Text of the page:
Wednesday, May 2, 2012

Investing in Clothing: An Introduction

Last week, I posted on Midwest-Dressed’s Facebook page a guide to buying a watch. One disgruntled reader, who shall remain nameless, questioned the logic of buying a $1,000 or more watch. I’m here to set the record straight on why smart, (and sometimes) expensive investments in clothes are a good move.
(This is all predicated on the idea that you’re buying smart, i.e. the company has a reputation for quality and you're finding good deals. Money doesn’t necessarily equal quality, and it’s still important to research a bit and go with trusted companies.)
Clothes are ultimately an investment. Not an investment in the traditional sense, like stocks or commodities where you (hope to) see a profit. Clothes are more aptly described as a “sunk cost,” based on my limited knowledge of business vernacular. You aren’t going to run around naked all day. And since you’re going to have to wear something, you might as well make sure what you’re buying is worth it.
A quick example to describe what I mean: Most people have trouble grasping the idea of paying >$400 for a pair of dress shoes, frankly because it’s $400 for a pair of dress shoes. The idea seems ludicrous because, similar looking shoes can be had for $100, or half-as-good-looking shoes can be had for $50. Why pay $400 for a pair of shoes when you can get the same thing for $100? Aren’t you just paying for the label?

Stacy Adams Nolan Wing Tips- $80, likely "plastic leather"
Alden Wing Tip Blucher- $478, shell cordovan

Truth is, yes, in part. You’re also paying a higher price for higher quality material (which costs more) and better construction (which costs more time, higher skilled laborers with larger salaries, etc.) But shelling out the extra dough for the higher quality is a better investment in the long run, because you’re seeing returns in the amount you’ll be saving. Allow me to demonstrate:
Let’s assume you’re in a formal setting, where dress shoes are required everyday. If you’re wearing them everyday (which you shouldn’t be, but this is a hypothetical. Bear with me dammit), they’re taking a beating from constant exposure to sweat, the elements, etc. For the sake of argument, let’s say this $100 pair gets you through one year. Then, when the old pair shoots craps, you’ll be buying another, again for $100. In four years, you’ve spent $400 on shoes; six years is $600; eight years is $800, you get the picture.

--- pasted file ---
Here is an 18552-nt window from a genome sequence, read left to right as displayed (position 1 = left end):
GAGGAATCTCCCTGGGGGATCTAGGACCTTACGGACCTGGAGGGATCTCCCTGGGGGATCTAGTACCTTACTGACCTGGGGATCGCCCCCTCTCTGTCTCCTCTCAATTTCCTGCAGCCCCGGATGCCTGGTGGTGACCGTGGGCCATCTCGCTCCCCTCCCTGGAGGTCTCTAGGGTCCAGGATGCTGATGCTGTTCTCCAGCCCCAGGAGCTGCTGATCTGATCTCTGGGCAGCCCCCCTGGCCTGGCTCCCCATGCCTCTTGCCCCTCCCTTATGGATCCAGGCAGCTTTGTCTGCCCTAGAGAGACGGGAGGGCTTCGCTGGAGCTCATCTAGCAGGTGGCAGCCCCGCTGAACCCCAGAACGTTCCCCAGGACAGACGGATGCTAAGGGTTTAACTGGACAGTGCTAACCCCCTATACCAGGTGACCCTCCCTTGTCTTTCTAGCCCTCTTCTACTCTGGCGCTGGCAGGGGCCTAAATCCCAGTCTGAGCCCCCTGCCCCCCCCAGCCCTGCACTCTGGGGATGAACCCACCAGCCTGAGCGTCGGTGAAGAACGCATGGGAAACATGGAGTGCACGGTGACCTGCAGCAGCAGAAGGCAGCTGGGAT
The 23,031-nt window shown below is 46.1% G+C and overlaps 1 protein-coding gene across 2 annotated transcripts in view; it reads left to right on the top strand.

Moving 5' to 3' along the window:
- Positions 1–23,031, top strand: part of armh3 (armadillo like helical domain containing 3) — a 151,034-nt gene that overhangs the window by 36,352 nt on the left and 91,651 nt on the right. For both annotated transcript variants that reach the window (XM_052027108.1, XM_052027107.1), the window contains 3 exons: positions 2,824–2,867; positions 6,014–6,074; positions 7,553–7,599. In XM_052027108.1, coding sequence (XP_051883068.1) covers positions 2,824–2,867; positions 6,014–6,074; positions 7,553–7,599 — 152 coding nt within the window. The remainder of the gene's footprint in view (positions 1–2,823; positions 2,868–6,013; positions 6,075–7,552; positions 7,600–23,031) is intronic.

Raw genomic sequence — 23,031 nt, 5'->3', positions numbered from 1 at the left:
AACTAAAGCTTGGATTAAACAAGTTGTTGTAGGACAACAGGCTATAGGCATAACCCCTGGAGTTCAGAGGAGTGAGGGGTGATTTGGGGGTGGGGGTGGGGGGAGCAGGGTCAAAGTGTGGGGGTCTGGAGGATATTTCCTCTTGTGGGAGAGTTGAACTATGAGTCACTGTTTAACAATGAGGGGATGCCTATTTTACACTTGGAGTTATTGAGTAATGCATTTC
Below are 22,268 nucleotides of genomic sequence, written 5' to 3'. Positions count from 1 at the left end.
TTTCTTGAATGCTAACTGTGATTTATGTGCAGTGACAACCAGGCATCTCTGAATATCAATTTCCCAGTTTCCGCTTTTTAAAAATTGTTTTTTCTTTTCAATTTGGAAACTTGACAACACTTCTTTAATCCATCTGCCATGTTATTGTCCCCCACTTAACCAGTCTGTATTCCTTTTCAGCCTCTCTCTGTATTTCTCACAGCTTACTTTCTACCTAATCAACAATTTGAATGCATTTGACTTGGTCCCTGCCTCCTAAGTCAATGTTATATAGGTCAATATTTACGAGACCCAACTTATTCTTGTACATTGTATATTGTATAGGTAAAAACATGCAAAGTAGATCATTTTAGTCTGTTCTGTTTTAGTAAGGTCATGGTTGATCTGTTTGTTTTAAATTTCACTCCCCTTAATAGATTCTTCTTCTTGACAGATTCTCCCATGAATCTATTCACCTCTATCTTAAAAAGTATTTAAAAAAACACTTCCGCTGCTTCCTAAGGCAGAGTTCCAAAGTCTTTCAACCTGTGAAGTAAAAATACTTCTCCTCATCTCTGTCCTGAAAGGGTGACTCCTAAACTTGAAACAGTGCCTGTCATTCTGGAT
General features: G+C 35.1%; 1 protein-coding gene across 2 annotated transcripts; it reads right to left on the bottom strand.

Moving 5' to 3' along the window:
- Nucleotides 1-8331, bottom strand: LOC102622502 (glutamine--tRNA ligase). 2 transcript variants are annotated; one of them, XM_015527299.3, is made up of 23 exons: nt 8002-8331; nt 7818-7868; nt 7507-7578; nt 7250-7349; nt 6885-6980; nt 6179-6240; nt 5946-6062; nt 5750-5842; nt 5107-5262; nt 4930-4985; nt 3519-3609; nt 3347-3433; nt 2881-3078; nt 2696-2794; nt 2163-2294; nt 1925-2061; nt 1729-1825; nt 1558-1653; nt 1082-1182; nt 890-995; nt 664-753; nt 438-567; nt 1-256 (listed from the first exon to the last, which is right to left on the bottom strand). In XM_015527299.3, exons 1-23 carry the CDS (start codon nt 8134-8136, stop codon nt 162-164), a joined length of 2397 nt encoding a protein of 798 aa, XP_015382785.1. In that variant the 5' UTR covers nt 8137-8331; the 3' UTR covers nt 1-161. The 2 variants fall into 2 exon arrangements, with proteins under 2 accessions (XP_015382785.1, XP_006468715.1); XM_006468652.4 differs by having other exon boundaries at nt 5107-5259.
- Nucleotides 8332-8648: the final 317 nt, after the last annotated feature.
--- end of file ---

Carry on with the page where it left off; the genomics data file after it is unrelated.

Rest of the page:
Now let’s assume you saved up and threw it all down on the $400 pair (Nice move!). These shoes should last ten years and up. Even if you have to have them resoled every once in awhile (which isn’t expensive), you’ve still ultimately saved quite a bit over the long haul. 

Despite the low initial cost, you'll end up spending as much or more (I'm not a math guy).
Watches are a tad different. In fact, they can be considered more like a commodity, because their value is a little more stable. Watches (again, good, quality watches), are machinery. If finely built and properly maintained, they can last a lifetime, just like the shoes described above. And while clothes ultimately lose value over time (in part because they can go out of style, but also because they can get grody/start falling apart after years of use), watches retain their value based on the fact that, after 50-60-maybe even 100 years, they can still work and look great. Check yo’self before you wreck yo’self:
When I “graduated” the 8th grade, my grandmother gave me a Fossil watch (if you’re reading this grandma, again, thank you!). It was great, cool looking, sexy, sleek, stylish, all that. Problem was, within a few months, the crystal had cracked and time markers had fallen off, preventing the hands from moving and you know, actually telling time. A watch of similar style retails here for $85, but it was essentially valueless within a year.

Fossil Decker Stainless Steel Watch, available at Fossil
In comparison, check out this vintage Rolex, circa the late 60s. It retails for $4,900, and that’s after 40 years. Forty years of wear and tear, but the thing’s still ticking, still looks damn good, and still costs what you’d expect a Rolex to cost. Like with the shoes above, this price reflects not only the quality of construction (demonstrated by the fact that it’s still wearable today), but also the materials used (18k yellow gold, the price of which has doubled since 2008). 

Rolex 18k Yellow Gold Oyster Perpetual Datejust, available at Park & Bond
You really are paying for quality, and in the case of a good watch, it can retain its value for years down the road (or even go up, if it’s made of precious metals). In a sense, it’s similar to investing in artwork or other things the wealthy use to diversify their portfolios. You’re not so much buying a watch as you are investing in a commodity. You can buy a new $100 watch every time the old one breaks, or you can throw down five large for a Rolex and rock a Rolex with playa swagger for decades, thereby saving you the cost of having to ever buy another. Plus, if you’re down on your luck, you can turn around and sell it. 

Hope this helps,

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